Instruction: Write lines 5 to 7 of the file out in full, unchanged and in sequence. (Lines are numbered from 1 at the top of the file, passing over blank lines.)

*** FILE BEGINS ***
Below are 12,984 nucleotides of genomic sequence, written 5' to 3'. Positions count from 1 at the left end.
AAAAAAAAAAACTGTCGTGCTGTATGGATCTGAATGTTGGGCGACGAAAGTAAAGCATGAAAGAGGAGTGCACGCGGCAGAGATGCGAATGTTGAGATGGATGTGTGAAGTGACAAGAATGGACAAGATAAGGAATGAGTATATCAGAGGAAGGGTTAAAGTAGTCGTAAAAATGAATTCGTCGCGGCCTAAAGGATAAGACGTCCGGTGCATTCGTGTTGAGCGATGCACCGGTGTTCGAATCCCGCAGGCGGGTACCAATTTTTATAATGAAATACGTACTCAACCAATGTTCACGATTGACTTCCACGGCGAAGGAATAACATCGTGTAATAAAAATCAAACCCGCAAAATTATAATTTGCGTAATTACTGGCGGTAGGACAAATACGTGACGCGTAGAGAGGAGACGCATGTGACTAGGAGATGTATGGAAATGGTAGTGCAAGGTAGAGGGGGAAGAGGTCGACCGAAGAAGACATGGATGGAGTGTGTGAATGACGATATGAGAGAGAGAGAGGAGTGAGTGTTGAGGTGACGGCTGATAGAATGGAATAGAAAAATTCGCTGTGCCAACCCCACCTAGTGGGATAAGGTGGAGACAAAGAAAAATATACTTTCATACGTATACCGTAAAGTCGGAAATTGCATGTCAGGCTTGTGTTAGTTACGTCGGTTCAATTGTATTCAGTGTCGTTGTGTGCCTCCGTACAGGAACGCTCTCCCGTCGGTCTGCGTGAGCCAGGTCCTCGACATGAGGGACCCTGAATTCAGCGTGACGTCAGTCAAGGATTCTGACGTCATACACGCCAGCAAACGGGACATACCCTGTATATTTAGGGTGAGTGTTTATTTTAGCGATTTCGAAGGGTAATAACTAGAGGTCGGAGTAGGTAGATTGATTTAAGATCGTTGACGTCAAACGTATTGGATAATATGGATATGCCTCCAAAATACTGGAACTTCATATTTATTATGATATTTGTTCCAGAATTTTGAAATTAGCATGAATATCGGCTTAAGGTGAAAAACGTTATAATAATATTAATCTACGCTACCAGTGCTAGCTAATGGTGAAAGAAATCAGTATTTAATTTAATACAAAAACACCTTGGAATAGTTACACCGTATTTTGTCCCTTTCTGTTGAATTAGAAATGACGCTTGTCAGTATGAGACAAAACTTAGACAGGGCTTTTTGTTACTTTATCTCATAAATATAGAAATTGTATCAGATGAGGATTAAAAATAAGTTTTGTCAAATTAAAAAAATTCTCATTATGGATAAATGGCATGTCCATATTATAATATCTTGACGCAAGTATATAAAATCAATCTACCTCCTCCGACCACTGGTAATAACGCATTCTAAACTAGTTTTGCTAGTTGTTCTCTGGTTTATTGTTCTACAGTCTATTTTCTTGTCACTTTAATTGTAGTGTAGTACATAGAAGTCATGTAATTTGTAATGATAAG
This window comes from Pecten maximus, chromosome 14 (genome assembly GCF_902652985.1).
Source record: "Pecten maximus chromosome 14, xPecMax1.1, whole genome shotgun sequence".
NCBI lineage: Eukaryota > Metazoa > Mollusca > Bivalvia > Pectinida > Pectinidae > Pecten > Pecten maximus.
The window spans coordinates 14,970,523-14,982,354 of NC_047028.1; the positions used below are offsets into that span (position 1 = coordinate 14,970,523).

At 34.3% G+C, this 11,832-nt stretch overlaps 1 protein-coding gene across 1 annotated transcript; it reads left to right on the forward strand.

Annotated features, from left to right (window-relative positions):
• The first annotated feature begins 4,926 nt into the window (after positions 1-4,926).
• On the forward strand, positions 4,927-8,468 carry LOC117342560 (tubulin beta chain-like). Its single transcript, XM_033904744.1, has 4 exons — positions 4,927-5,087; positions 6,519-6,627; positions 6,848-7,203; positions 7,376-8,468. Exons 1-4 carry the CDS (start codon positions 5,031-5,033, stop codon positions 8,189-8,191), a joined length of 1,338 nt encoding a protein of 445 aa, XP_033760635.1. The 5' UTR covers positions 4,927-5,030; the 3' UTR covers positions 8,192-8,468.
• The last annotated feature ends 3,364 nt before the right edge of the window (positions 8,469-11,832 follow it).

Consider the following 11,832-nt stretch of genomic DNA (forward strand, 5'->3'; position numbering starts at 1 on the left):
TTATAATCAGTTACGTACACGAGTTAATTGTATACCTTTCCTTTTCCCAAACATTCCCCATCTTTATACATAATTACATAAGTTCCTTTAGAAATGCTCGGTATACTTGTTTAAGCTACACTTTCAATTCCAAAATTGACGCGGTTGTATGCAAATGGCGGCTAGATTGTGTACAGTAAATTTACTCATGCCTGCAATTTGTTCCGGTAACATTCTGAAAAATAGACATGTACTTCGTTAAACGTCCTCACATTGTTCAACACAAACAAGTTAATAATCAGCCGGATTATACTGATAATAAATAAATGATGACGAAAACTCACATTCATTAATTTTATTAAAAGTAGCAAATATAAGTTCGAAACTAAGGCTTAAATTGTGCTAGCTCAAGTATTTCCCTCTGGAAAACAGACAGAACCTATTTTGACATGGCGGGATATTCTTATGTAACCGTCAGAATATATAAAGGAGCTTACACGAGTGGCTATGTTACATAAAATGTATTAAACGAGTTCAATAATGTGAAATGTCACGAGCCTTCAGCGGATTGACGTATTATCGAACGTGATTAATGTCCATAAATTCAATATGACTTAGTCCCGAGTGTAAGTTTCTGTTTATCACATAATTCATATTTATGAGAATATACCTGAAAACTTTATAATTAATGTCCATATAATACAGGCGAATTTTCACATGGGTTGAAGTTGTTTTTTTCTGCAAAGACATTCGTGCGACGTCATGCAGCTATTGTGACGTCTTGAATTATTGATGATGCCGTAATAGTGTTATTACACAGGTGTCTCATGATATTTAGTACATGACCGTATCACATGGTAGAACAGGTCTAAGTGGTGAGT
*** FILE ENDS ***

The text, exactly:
NCBI lineage: Eukaryota > Metazoa > Mollusca > Bivalvia > Pectinida > Pectinidae > Pecten > Pecten maximus.
The window spans coordinates 14,970,523-14,982,354 of NC_047028.1; the positions used below are offsets into that span (position 1 = coordinate 14,970,523).

At 34.3% G+C, this 11,832-nt stretch overlaps 1 protein-coding gene across 1 annotated transcript; it reads left to right on the forward strand.